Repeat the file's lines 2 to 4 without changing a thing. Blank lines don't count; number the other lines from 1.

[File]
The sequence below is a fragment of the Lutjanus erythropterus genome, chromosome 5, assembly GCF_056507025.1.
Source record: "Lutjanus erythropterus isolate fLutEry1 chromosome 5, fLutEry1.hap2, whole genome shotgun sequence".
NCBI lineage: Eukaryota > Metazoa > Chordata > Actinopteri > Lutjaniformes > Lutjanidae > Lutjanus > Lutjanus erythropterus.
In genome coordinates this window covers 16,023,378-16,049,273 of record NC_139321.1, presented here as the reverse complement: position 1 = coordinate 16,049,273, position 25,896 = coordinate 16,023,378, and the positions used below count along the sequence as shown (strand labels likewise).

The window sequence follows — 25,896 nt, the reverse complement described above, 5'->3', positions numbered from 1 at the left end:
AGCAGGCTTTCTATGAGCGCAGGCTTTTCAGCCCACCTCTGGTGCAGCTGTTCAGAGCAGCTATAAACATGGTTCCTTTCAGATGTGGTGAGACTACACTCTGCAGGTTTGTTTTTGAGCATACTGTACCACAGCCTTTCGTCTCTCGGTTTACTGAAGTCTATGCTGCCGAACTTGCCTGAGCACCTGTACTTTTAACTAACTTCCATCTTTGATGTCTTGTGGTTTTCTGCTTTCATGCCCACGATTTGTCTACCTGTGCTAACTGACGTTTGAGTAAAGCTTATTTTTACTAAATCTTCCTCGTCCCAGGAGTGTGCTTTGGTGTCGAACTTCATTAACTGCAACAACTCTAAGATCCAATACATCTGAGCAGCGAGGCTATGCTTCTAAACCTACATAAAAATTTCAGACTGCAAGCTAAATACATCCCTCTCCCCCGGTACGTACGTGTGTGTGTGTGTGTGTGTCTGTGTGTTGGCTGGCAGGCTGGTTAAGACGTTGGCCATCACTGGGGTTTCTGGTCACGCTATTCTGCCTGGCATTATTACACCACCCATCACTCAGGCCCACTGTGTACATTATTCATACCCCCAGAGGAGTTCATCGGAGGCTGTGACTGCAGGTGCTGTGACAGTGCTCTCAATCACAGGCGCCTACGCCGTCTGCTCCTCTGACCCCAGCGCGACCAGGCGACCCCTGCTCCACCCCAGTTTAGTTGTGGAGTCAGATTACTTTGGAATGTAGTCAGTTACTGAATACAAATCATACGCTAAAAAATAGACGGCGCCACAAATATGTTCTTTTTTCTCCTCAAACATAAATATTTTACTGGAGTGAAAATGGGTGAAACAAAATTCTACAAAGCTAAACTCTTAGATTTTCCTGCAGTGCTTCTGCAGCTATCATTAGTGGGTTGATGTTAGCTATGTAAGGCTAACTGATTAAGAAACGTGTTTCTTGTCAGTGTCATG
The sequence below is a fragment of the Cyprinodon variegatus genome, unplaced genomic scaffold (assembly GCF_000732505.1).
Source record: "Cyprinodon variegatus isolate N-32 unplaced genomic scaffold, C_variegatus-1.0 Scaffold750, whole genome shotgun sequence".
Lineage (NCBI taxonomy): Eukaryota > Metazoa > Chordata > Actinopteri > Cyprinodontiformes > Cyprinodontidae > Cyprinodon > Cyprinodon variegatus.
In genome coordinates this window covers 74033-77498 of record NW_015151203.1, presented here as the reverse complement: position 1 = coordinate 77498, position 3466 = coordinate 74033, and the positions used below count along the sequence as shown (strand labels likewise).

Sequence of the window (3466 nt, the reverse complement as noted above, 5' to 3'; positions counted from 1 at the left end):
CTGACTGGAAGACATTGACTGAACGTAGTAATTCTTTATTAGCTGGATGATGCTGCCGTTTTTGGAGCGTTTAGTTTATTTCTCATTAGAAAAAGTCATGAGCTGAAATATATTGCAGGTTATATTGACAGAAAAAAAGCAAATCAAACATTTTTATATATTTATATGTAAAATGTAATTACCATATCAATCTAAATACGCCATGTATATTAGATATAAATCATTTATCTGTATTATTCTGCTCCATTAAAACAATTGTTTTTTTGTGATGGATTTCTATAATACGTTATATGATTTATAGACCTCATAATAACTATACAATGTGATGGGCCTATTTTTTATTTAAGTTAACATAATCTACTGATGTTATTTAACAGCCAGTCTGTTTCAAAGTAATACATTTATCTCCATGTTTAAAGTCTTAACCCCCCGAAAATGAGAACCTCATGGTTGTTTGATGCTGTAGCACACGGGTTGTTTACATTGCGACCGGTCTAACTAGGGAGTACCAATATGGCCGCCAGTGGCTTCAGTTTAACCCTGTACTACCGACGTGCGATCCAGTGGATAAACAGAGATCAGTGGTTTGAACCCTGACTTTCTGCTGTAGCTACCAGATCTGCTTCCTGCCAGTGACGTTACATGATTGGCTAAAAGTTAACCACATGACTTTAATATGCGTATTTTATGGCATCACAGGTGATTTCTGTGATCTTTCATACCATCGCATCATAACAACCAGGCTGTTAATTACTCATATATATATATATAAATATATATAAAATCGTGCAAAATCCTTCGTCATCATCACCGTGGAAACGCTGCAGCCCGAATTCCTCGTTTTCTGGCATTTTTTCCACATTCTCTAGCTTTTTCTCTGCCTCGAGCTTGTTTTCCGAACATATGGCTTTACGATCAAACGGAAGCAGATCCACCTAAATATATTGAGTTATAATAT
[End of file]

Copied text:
Source record: "Lutjanus erythropterus isolate fLutEry1 chromosome 5, fLutEry1.hap2, whole genome shotgun sequence".
NCBI lineage: Eukaryota > Metazoa > Chordata > Actinopteri > Lutjaniformes > Lutjanidae > Lutjanus > Lutjanus erythropterus.
In genome coordinates this window covers 16,023,378-16,049,273 of record NC_139321.1, presented here as the reverse complement: position 1 = coordinate 16,049,273, position 25,896 = coordinate 16,023,378, and the positions used below count along the sequence as shown (strand labels likewise).